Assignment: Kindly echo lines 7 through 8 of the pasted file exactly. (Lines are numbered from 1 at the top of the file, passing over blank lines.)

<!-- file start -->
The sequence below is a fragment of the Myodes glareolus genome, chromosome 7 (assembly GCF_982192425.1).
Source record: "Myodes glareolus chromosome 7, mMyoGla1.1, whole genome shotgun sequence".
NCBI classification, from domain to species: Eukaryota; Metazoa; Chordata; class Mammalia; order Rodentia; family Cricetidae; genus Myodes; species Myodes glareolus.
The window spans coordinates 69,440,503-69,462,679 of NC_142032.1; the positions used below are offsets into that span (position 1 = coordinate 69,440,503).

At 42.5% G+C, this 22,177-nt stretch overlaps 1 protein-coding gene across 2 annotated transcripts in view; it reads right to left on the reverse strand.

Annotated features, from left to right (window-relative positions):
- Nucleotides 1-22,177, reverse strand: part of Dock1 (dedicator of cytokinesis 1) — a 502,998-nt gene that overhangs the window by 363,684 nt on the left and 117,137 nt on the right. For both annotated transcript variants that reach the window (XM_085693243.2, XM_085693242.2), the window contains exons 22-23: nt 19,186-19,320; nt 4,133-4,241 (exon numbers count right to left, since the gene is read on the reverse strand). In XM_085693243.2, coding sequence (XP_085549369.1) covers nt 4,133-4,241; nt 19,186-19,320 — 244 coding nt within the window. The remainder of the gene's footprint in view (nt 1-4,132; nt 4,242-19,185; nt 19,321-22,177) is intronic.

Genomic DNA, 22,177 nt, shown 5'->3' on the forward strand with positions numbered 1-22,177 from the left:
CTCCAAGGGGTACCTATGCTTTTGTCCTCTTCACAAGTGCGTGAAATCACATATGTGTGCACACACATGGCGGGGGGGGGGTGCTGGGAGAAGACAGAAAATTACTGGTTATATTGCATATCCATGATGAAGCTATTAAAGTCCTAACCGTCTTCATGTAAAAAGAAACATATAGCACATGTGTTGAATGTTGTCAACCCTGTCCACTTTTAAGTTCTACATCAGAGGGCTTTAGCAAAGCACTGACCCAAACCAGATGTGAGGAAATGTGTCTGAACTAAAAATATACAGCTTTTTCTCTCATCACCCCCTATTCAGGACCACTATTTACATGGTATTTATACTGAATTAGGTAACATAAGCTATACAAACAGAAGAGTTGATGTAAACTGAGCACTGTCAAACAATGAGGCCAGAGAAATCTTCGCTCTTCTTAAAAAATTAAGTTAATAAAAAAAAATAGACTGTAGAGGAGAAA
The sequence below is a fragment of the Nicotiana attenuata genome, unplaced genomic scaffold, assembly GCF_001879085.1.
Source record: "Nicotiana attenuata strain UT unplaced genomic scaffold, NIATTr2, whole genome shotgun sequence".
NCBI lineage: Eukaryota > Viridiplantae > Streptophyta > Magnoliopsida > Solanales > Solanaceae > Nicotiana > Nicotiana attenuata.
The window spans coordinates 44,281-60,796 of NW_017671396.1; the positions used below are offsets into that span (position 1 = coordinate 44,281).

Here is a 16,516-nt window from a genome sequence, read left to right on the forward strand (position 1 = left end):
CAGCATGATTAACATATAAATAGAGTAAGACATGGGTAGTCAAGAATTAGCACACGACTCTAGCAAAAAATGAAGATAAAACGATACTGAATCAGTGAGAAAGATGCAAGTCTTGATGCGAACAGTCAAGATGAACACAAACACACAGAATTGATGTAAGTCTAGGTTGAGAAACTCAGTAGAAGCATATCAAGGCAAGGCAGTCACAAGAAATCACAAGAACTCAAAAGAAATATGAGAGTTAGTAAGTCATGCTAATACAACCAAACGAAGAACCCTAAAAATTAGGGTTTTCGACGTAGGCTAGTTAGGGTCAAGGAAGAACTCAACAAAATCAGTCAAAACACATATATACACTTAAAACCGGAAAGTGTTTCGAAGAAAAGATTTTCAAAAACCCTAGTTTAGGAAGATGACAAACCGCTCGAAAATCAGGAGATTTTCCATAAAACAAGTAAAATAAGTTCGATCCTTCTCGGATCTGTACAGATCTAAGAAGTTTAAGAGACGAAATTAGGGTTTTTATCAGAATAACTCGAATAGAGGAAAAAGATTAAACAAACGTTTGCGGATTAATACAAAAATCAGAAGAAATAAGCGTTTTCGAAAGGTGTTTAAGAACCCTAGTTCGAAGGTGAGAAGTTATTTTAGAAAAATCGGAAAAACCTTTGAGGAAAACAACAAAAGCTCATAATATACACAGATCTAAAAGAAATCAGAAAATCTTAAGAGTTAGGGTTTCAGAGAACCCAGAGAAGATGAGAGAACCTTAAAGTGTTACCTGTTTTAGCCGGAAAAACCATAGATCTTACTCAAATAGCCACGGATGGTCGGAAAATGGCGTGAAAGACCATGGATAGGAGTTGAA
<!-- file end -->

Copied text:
- Nucleotides 1-22,177, reverse strand: part of Dock1 (dedicator of cytokinesis 1) — a 502,998-nt gene that overhangs the window by 363,684 nt on the left and 117,137 nt on the right. For both annotated transcript variants that reach the window (XM_085693243.2, XM_085693242.2), the window contains exons 22-23: nt 19,186-19,320; nt 4,133-4,241 (exon numbers count right to left, since the gene is read on the reverse strand). In XM_085693243.2, coding sequence (XP_085549369.1) covers nt 4,133-4,241; nt 19,186-19,320 — 244 coding nt within the window. The remainder of the gene's footprint in view (nt 1-4,132; nt 4,242-19,185; nt 19,321-22,177) is intronic.

Genomic DNA, 22,177 nt, shown 5'->3' on the forward strand with positions numbered 1-22,177 from the left: